Liberal theologians initially seized upon the Abelardian model of Jesus’s Atonement as a good moral example because it seemed to remove violence from God the Father. This ideal collapses upon a careful reading. Boersma notes, “As soon as a moral-influence theory introduces any divine purpose at all into the crucifixion, an element of violence or exclusion is introduced into our understanding of the cross” (117).

Boersma gives a fine summary of Rene Girard’s thought. Girard argues that the only violence in the Cross is human violence “and that God uses the cross to bring about a nonviolent society” (134). The violence is one of a scapegoat mechanism. While an attractive and compelling theory, it comes at a high price:

  1. Human culture is violent at its origin. This is a half-truth. If he means all post-fall culture, then it is true that it can never be free of violence. But if that’s the case, then it is not clear how the Scapegoat can create a violence-free culture.

  2. To say it another way, Christ has nothing to do with creation.But Jesus is the Word that spoke creation into being and in himself sets forth an “eternal hospitality” (145).

  3. Girard opposes any “penal” language about the cross, going so far to suggest that the early church corrupted the pure message (Girard, Things Hidden 180). If the cross on Girard’s reading is so obviously a scapegoat mechanism, then how did the church get it wrong so early? Further, if Western culture is so violent at root, then how can Western culture (presumably by way of the Cross) also have the seeds of democracy, equality, etc.?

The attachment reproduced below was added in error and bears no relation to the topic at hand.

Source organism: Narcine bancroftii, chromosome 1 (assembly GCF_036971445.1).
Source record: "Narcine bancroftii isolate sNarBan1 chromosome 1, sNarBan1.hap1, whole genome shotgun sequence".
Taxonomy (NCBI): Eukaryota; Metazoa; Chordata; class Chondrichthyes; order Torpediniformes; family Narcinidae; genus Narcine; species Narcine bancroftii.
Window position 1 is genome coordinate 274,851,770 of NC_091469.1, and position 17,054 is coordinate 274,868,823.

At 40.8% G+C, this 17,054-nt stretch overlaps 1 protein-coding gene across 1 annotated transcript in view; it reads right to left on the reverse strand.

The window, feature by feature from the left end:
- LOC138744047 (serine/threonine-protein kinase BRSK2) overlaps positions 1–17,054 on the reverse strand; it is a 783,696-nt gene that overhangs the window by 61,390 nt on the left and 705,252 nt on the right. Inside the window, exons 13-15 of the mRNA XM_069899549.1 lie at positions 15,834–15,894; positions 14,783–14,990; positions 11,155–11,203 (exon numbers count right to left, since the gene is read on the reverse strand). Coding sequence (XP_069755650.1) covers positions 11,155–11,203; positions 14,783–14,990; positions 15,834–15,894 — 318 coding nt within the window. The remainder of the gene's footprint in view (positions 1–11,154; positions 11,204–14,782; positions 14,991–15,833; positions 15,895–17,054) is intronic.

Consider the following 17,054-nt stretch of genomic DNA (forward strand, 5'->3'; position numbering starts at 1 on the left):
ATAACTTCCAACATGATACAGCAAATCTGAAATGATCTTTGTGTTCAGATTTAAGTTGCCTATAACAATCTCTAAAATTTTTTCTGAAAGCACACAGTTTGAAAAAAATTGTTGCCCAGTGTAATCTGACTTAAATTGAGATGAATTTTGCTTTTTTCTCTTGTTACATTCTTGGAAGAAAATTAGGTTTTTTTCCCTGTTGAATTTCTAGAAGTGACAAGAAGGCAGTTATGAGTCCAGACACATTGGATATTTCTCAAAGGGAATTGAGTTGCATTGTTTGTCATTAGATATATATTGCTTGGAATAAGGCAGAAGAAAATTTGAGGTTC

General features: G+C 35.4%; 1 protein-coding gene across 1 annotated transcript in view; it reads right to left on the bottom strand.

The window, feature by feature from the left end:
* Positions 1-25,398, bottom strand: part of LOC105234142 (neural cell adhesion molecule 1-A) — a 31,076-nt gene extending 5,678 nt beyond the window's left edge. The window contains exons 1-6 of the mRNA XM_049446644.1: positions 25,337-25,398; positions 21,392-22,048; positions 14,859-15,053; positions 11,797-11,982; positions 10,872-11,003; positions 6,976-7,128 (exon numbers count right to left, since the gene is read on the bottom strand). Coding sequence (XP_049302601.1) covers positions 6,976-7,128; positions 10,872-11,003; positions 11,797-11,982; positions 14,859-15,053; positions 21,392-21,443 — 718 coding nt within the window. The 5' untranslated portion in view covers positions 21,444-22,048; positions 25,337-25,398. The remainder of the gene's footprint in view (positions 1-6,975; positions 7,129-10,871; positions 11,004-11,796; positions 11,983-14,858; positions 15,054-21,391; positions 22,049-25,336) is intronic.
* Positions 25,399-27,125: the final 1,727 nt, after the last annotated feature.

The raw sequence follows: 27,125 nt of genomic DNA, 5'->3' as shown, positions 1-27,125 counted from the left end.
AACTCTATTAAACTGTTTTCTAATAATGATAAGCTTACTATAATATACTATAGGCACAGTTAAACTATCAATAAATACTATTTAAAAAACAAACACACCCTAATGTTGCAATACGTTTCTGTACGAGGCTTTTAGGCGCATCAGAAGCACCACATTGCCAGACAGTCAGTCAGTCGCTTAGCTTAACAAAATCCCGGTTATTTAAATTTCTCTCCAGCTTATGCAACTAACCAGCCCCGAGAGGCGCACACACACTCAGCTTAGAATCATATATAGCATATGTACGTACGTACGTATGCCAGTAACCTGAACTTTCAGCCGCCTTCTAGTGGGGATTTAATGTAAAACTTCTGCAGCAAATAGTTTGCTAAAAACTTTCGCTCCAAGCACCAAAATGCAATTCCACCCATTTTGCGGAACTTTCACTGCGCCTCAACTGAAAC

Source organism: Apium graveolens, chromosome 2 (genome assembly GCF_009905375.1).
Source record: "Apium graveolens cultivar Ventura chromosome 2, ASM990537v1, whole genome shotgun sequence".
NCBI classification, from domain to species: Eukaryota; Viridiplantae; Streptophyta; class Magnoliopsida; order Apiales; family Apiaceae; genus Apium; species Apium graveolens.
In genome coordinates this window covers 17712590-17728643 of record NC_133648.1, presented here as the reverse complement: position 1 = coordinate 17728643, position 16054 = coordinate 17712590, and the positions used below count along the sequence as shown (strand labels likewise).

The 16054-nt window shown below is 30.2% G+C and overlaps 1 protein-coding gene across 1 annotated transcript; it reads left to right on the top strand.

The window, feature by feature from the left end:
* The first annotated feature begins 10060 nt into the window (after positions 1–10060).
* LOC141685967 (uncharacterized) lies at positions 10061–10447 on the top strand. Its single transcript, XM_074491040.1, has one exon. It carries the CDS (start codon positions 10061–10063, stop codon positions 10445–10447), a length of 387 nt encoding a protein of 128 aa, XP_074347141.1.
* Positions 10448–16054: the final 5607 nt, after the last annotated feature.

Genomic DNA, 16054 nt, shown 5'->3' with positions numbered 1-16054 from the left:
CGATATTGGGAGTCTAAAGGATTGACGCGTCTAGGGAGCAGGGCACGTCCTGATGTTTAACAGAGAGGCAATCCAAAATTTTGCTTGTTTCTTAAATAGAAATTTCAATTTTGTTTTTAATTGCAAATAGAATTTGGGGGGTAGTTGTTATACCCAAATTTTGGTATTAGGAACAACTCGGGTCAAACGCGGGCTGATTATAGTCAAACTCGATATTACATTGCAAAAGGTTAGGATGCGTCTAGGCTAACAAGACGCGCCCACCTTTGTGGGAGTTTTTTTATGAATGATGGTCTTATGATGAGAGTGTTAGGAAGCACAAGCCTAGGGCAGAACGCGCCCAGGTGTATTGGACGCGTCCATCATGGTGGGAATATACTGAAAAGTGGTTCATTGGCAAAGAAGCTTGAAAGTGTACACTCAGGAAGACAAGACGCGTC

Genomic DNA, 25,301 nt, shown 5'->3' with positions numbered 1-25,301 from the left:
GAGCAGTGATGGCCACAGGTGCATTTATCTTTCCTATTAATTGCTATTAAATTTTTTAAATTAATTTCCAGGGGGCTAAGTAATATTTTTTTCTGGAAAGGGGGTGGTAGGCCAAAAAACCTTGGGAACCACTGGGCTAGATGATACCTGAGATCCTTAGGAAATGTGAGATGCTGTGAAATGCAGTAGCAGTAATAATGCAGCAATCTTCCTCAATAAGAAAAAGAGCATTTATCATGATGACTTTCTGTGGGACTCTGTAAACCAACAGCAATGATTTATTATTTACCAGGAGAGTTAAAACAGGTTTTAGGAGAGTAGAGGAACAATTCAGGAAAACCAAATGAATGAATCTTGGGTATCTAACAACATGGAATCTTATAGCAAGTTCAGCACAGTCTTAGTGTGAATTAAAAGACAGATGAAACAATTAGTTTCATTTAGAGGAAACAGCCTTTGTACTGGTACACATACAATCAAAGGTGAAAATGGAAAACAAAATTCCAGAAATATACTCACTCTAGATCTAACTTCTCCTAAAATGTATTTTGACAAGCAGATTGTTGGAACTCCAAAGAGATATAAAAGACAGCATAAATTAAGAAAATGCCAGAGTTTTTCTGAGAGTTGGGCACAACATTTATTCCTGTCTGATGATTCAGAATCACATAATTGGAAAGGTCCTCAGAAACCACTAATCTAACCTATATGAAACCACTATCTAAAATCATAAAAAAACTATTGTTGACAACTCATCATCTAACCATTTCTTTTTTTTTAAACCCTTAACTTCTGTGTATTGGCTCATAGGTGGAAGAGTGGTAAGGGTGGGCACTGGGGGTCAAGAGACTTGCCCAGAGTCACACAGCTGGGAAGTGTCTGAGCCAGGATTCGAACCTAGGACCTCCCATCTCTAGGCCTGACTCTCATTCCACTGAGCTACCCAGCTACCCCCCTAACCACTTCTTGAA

Boersma defends penal substitution by placing it in a larger Irenaean Framework. It contains penal elements but places them within the larger recapitulatory action of Christ. The curse falls on the people as a whole, which Christ, the reconstituted Israel, takes upon himself for his church. God’s justice is restorative justice (178).

The book ends with several learned interactions with liberation theology and Radical Orthodoxy. This is one of those books that engages criticisms of traditional doctrine at a very high level. It stands within the tradition while seeking to clarify tensions that have arisen.